:isten to today's Daily Breakdown

Pill testing utilised by kids

If it’s illegal for a 17-year-old Australian to order a beer in a bar, or buy alcohol from a bottleshop, how is it possible for a 17 year old to have their pills tested?

Even worse … why is the practice being applauded? Check this out from RiotACT:

Every fifth person who visited the pill-testing tent at Canberra’s Groovin the Moo music festival was under 18 years of age according to new data released by the Australian National University.

Of the 234 festivalgoers who entered Pill Testing Australia’s tent on 28 March, 53 of them were under 18 and were therefore excluded from the evaluation.

Another 22 participants declined to enrol in the evaluation while another knowingly presented a sample of candy for testing, and was therefore excluded, leaving a total of 158 valid participants.

The report said that 46 per cent of the 158 participants were 18 or 19 years old, with the oldest participant aged 51 years. In total, 76 females, 81 males and one person who did not identify as either gender had their drugs tested.

Read that first line again.

Every fifth person who visited the pill-testing tent at Canberra’s Groovin the Moo music festival was under 18 years of age according to new data released by the Australian National University.

What the hell? That’s a problem. Here’s one of the comments on the story:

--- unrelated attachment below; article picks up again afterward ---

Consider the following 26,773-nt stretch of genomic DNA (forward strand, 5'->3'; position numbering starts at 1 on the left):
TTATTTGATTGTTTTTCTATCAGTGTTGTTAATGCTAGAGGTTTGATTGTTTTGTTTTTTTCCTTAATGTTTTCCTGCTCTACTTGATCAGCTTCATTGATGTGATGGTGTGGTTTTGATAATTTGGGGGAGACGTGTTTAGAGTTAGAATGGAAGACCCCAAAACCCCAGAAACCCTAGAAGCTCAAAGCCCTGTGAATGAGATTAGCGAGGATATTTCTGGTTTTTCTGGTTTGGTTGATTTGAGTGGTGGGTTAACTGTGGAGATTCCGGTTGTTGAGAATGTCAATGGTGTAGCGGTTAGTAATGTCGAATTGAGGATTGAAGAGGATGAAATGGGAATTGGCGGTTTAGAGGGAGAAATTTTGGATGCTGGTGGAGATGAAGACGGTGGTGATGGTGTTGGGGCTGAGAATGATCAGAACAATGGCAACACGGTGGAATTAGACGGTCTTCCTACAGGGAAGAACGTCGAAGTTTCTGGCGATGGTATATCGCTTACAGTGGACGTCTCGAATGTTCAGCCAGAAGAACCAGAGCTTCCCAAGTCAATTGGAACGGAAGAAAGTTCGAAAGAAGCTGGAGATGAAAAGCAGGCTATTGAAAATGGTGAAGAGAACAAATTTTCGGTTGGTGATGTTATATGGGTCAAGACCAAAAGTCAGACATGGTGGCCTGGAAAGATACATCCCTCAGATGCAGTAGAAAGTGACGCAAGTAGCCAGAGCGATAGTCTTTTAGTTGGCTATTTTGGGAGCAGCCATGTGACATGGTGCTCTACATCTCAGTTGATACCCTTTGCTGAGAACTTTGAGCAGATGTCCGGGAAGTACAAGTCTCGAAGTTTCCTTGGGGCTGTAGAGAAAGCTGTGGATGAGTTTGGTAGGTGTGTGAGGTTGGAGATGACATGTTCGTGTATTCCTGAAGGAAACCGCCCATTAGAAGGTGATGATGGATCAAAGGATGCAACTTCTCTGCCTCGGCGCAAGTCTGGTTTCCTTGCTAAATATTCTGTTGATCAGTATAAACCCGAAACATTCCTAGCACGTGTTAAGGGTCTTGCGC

This exposes many misconceptions about pill testing. The worst one is the thought – the complete misconception – the drug testing means the drugs are safe or, as the poster alludes, that the drug user is ‘taking care of themselves’.

The truth is that pill testing does not verify that the pill is safe or that you won’t have an adverse effect.

What this poster has proven is that many people think pill testing means the drug is safe. This is wrong.

According to Australian researchers, 100 per cent of people told their pills were contaminated threw them away; this is considerably higher than results from the UK. In the July 2018 UK study, test results revealed that one in five substances was not as sold or acquired. One in five service users utilised the disposal service for further substances of concern in their possession and another one in six moderated their consumption. Two-thirds of those whose sample was missold disposed of further substances, compared with under one in ten whose sample was as sold.

In other words, one in three kept the drugs (so they either used them or on-sold them, presumably).